FIG. 3 shows a further view of the bottom of the pyramid previously described. As can be observed from this FIG. 3, the blind region may be eliminated by moving the centers of perspective further from the central axis of the pyramid. If cameras used with a system exhibiting these moved centers of perspective have a HFOV slightly in excess of 90° then the fields of view will sufficiently overlap and the blind region will only extend a limited distance from the pyramid corners.

Turning our attention now to FIG. 4, there it may be seen that moving the folded centers or perspective up closer to the pyramid faces has the undesirable effect of reducing the vertical field of view (VFOV). More particularly, FIG. 4 shows a schematic of a retrofocus wide-angle lens assembly positioned below one face 420 of the pyramid. In this example shown in FIG. 4, a camera 410 will have a horizontal FOV (HFOV) of substantially 90° but its VFOV is limited to approximately 50° by the first element of the lens itself and the finite height of the pyramid face 420 (mirror). Moving the lens up towards the pyramid face 420, thereby shifting the center of perspective outward, would further reduce the VFOV.

For the example in FIG. 4, the ratio of the mirror height (430)—defined as the vertical distance from that surface of the lens closest to the mirror to the top of the mirror—to the focal length of the lens is defined by Γ=9.4. As can be appreciated, the VFOV may be increased by increasing Γ. However, this adds cost, and for applications such as those identified earlier e.g., endoscopy, the additional space required for a larger pyramid (mirror) may not be available.

According to an aspect of the present invention, if Γ is decreased a larger vertical field of view is achievable with a physically smaller system.

Turning now to FIG. 5, there it shows a bottom view of a pyramidal structure 500 according to one aspect of the present invention. More particularly, each of the reflective four faces (501, 502, 503, 504) of the pyramid 500 are convex. For example, each of the reflective faces may be spherical convex or they may be cylindrical convex wherein the axis of the cylinder (for example) is inclined 45° relative to the central axis of the pyramid 500. Furthermore, and according to an aspect of the invention, the reflective faces 501, 502, 503, and 504 may be biconic, aspherical, acylinderical, or other convex shapes as long as the intersection of the convex surface and a horizontal plane defines an outward-curved line 520 relative to the central axis of the pyramidal structure 500.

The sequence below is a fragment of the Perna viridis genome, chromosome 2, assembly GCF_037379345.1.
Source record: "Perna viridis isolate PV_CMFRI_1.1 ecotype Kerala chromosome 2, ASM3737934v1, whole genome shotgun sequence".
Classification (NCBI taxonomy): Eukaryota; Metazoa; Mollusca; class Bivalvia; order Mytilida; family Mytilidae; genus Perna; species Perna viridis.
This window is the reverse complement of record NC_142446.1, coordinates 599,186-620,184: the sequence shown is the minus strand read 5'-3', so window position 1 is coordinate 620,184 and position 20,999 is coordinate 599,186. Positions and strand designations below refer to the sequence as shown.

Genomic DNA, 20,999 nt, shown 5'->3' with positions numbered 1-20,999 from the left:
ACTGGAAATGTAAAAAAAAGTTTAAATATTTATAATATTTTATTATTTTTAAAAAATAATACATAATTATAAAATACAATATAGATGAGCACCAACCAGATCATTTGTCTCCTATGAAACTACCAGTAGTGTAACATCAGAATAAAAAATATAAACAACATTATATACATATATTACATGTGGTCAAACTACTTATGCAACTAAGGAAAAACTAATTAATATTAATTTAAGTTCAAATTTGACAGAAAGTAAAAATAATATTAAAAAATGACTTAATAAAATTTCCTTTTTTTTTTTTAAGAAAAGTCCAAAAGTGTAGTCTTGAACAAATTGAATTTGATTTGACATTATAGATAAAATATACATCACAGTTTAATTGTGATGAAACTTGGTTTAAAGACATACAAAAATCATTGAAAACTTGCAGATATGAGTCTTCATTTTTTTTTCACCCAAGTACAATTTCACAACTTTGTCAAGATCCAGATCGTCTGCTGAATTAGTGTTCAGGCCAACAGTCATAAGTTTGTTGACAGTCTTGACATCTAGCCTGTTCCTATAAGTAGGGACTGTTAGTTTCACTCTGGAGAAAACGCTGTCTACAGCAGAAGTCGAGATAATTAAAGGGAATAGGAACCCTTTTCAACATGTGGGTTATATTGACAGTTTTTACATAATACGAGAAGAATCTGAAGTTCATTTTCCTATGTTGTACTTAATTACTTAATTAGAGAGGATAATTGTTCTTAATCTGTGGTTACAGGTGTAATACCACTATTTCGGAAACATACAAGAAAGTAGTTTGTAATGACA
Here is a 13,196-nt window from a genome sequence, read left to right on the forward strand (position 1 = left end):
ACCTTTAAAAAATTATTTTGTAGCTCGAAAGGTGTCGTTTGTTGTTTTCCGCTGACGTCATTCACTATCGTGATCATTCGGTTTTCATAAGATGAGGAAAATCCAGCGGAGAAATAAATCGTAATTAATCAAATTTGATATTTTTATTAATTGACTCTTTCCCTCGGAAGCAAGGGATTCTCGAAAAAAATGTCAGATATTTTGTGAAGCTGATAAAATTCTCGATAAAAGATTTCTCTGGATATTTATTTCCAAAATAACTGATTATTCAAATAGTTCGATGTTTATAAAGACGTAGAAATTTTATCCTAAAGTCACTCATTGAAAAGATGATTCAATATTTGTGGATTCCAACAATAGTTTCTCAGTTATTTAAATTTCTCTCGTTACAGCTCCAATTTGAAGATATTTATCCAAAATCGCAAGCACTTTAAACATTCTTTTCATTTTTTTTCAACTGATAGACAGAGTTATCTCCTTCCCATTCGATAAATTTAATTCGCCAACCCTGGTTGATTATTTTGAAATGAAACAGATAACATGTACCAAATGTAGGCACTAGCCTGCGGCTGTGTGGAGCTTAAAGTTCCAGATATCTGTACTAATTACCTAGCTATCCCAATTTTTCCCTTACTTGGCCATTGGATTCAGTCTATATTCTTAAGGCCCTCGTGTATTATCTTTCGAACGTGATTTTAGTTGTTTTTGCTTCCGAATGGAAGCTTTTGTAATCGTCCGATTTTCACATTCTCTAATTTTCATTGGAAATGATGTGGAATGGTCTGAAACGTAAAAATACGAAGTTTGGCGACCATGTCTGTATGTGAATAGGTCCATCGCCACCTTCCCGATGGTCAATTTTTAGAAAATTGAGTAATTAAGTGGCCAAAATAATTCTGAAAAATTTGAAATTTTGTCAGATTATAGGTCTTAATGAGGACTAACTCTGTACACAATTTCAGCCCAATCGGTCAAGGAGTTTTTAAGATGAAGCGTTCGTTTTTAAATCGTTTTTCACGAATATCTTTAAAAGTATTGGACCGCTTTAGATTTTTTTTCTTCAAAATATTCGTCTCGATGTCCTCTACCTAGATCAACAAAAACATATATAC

With continued reference to that FIG. 5, shown therein are the outermost rays 510 of the horizontal field of view for a single camera (not specifically shown). The intersection of a plane containing the rays coming from the object side with the mirror (reflective face) is shown as a dotted line 520. Two centers of perspective A and B are shown. As can be observed from this FIG. 5, the actual center of perspective is shifted from point B to point A through the effect of the curvature of the mirror (reflective face), thus allowing the camera to be positioned lower, by a distance substantially equal to distance AB, while allowing a camera having a lens with a reduced FOV to be used.

FIG. 6 illustrates another configuration according to the principles of the invention wherein a reflective pyramid 610 is sufficiently immersed or otherwise enveloped by a high-refractive-index transparent material (e.g., glass or polymer) having an index of refraction n 1. Reflection may be achieved by one or more dielectric interfaces or metals at the pyramid faces.